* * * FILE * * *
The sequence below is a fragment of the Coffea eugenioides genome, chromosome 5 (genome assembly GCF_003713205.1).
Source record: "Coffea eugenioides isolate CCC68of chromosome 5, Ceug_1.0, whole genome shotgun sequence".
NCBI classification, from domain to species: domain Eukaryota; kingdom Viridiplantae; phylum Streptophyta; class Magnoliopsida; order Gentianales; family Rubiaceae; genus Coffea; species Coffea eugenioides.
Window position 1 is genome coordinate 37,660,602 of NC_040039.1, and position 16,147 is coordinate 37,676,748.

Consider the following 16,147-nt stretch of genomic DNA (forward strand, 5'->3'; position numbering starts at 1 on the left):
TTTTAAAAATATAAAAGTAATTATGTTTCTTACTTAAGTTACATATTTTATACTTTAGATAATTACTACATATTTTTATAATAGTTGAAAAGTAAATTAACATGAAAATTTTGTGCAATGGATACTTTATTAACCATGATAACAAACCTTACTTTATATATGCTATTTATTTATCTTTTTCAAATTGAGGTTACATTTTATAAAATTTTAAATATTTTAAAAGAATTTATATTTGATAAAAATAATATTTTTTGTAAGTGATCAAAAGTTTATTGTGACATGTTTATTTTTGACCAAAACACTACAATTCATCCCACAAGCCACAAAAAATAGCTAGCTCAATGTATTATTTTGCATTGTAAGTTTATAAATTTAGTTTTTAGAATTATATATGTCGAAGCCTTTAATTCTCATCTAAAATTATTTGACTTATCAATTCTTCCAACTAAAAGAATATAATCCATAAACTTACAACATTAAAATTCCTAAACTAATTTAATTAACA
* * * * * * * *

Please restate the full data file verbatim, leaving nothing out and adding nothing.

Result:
The sequence below is a fragment of the Coffea eugenioides genome, chromosome 5 (genome assembly GCF_003713205.1).
Source record: "Coffea eugenioides isolate CCC68of chromosome 5, Ceug_1.0, whole genome shotgun sequence".
NCBI classification, from domain to species: domain Eukaryota; kingdom Viridiplantae; phylum Streptophyta; class Magnoliopsida; order Gentianales; family Rubiaceae; genus Coffea; species Coffea eugenioides.
Window position 1 is genome coordinate 37,660,602 of NC_040039.1, and position 16,147 is coordinate 37,676,748.

Consider the following 16,147-nt stretch of genomic DNA (forward strand, 5'->3'; position numbering starts at 1 on the left):
TTTTAAAAATATAAAAGTAATTATGTTTCTTACTTAAGTTACATATTTTATACTTTAGATAATTACTACATATTTTTATAATAGTTGAAAAGTAAATTAACATGAAAATTTTGTGCAATGGATACTTTATTAACCATGATAACAAACCTTACTTTATATATGCTATTTATTTATCTTTTTCAAATTGAGGTTACATTTTATAAAATTTTAAATATTTTAAAAGAATTTATATTTGATAAAAATAATATTTTTTGTAAGTGATCAAAAGTTTATTGTGACATGTTTATTTTTGACCAAAACACTACAATTCATCCCACAAGCCACAAAAAATAGCTAGCTCAATGTATTATTTTGCATTGTAAGTTTATAAATTTAGTTTTTAGAATTATATATGTCGAAGCCTTTAATTCTCATCTAAAATTATTTGACTTATCAATTCTTCCAACTAAAAGAATATAATCCATAAACTTACAACATTAAAATTCCTAAACTAATTTAATTAACA